Obviously, he was a huge free-agency pickup and definitely was a major part of a couple extremely talented defenses. However, the 2013 season was different. Sure, the entire defense took a major step back, especially with injuries ravaging the interior defensive line, but Peppers also seemed a step slower. Was he hurt? If he was, he didn’t mention it.
In 16 games played, Peppers only had seven sacks, the second-lowest total in his 13-year career, and the lowest he’d accumulated with the Bears.
Of course, once the offseason rolled around, due to his lack of production as well as the last couple years of a monster contract that would have the Bears’ salary cap in binds, Peppers was released. And to Green Bay Packers fans I say: sorry, not sorry. I watched every second that Peppers played last year, and, well, you shouldn’t be as excited as you seem to be.
But anyway, what happened next was unexpected.
Jared Allen, being relieved of the nightmare that was the 2013 Minnesota Vikings, was trying to find the right match to continue his career. When rumors started that he was going to take less money to join the Seattle Seahawks, that seemed like a sure thing. Why not join the defending Super Bowl champions which also happen to boast the best defense in the league?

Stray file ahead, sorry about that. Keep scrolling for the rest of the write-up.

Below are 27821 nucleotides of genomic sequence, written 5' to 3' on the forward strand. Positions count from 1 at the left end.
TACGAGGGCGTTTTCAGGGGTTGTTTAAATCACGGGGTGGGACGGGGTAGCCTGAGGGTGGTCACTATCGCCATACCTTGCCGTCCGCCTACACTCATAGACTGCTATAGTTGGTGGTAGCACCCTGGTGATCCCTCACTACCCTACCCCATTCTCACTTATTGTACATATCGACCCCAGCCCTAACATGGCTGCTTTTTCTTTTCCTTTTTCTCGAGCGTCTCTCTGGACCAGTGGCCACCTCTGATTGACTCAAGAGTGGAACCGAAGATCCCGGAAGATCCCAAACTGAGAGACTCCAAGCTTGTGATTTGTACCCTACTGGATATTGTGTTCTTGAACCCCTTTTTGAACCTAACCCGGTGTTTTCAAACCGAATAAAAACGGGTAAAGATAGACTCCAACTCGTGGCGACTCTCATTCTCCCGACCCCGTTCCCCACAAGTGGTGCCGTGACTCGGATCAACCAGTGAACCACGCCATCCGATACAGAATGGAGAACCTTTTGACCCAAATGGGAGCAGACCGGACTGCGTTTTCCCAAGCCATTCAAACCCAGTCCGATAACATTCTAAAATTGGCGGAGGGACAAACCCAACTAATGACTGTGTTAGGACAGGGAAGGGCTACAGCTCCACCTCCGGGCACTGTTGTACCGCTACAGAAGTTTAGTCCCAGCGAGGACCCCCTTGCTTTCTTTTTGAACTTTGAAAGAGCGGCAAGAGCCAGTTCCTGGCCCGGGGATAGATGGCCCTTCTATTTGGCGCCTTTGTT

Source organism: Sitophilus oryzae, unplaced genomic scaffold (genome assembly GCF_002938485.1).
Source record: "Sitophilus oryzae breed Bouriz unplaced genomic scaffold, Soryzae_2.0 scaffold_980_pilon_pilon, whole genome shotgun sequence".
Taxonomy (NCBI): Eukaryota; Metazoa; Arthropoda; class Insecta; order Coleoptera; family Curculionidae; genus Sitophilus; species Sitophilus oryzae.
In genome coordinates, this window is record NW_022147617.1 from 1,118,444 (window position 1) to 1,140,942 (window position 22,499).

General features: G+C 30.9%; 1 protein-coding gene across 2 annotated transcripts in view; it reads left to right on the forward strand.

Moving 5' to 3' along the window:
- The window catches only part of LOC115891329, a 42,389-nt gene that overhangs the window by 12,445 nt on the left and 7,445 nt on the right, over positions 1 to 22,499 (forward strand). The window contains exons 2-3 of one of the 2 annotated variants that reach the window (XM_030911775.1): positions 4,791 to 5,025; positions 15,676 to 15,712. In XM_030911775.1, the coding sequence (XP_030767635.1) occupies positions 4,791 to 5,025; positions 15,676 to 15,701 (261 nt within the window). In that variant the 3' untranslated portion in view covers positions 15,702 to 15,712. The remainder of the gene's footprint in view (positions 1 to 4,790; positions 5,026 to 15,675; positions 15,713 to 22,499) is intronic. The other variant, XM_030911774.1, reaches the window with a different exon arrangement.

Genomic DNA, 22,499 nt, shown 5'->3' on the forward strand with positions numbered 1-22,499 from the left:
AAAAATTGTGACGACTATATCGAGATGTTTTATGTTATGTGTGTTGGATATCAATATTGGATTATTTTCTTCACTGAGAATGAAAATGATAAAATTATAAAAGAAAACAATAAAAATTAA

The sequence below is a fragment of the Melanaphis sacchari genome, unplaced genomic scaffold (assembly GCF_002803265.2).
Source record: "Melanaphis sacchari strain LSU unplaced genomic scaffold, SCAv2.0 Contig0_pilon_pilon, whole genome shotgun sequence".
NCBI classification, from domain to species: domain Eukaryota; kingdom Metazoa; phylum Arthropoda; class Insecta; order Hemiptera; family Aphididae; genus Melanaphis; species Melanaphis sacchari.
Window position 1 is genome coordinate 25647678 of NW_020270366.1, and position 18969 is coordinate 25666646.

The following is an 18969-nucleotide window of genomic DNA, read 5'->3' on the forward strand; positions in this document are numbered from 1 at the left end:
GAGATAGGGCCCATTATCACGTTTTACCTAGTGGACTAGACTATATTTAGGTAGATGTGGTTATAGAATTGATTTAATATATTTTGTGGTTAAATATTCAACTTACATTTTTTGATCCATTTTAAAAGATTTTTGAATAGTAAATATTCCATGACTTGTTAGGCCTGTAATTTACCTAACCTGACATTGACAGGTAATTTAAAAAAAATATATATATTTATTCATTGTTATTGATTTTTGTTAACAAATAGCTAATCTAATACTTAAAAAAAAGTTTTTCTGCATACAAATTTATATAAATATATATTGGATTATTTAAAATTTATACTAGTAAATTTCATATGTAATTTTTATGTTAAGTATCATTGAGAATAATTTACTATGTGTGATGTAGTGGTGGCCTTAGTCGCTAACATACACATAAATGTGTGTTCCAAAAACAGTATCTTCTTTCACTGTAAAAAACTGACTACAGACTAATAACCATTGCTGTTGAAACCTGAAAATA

Despite all apparent logic, Allen chose to sign with the Bears instead. And though Allen himself is not a young man anymore, he will prove to be a huge upgrade over Peppers.
In the last four years in which Peppers played for the Bears, he had 37.5 sacks and 175 tackles. Those numbers average out to about 9.5 sacks and 44 tackles per year.
Allen, on the other hand, racked in 56.5 sacks and 223 tackles. That comes to about 14 sacks and 56 tackles. Clearly, Allen has been a much more productive player, and also hasn’t shown signs of regression as he hasn’t had under double-digit sacks since 2006. Peppers, contrarily, has had less than 10 sacks in three seasons since 2006.
What’s even more promising is how Allen is feeling right now. He’s out of a situation in Minnesota where he was essentially the only truly great player on defense, unless you consider Everson Griffen someone like that. I do not, and he was grossly overpaid — but whatever. Regardless, Allen is on a much better defense now after the offseason they’ve had — bringing in guys like Lamarr Houston and Willie Young to help bolster the DL — and he feels rejuvenated at this juncture in his career with a new team that he believes in.
“…for me it was finding a spot where a) I have a chance to win; and b) I believe in everything they’re selling,” Allen told the Chicago Tribune. “I feel re-energized. You can get in a place so long to where you find yourself just going through the motions.”
Such was the case in Minnesota, where he was just going through the motions, yet still racked up 11.5 sacks last year on a defense with no help. This year will be a different story where he’ll have a supporting cast on a much better overall team.
While it was tough to see Peppers go, it was clear he’s lost a step and it was definitely the right decision to cut him and his large salary. Allen is here on a much more economical pay scale, but will still prove to be immensely more productive than Peppers was during his tenure in Chicago.